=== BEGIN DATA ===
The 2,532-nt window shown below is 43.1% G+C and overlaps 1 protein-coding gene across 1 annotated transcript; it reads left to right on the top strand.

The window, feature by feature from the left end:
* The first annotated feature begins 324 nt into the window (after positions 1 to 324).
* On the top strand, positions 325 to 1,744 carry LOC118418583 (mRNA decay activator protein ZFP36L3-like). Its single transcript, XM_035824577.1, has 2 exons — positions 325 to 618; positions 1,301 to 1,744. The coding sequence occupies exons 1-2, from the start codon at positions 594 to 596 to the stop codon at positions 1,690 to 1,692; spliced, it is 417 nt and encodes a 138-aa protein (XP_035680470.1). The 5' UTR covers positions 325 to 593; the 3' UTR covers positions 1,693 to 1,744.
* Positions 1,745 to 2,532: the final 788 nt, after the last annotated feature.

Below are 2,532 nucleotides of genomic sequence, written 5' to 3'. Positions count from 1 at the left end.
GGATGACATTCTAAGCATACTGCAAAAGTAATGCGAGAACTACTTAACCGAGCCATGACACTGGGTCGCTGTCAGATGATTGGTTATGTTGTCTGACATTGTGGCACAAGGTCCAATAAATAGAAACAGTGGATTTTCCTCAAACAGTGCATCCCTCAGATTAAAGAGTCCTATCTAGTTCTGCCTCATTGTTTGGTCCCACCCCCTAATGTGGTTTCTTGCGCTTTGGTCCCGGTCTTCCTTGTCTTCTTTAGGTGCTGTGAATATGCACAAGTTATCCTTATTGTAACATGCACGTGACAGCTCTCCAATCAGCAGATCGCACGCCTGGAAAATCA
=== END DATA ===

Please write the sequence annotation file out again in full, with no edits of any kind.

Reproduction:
The 2,532-nt window shown below is 43.1% G+C and overlaps 1 protein-coding gene across 1 annotated transcript; it reads left to right on the top strand.

The window, feature by feature from the left end:
* The first annotated feature begins 324 nt into the window (after positions 1 to 324).
* On the top strand, positions 325 to 1,744 carry LOC118418583 (mRNA decay activator protein ZFP36L3-like). Its single transcript, XM_035824577.1, has 2 exons — positions 325 to 618; positions 1,301 to 1,744. The coding sequence occupies exons 1-2, from the start codon at positions 594 to 596 to the stop codon at positions 1,690 to 1,692; spliced, it is 417 nt and encodes a 138-aa protein (XP_035680470.1). The 5' UTR covers positions 325 to 593; the 3' UTR covers positions 1,693 to 1,744.
* Positions 1,745 to 2,532: the final 788 nt, after the last annotated feature.

Below are 2,532 nucleotides of genomic sequence, written 5' to 3'. Positions count from 1 at the left end.
GGATGACATTCTAAGCATACTGCAAAAGTAATGCGAGAACTACTTAACCGAGCCATGACACTGGGTCGCTGTCAGATGATTGGTTATGTTGTCTGACATTGTGGCACAAGGTCCAATAAATAGAAACAGTGGATTTTCCTCAAACAGTGCATCCCTCAGATTAAAGAGTCCTATCTAGTTCTGCCTCATTGTTTGGTCCCACCCCCTAATGTGGTTTCTTGCGCTTTGGTCCCGGTCTTCCTTGTCTTCTTTAGGTGCTGTGAATATGCACAAGTTATCCTTATTGTAACATGCACGTGACAGCTCTCCAATCAGCAGATCGCACGCCTGGAAAATCA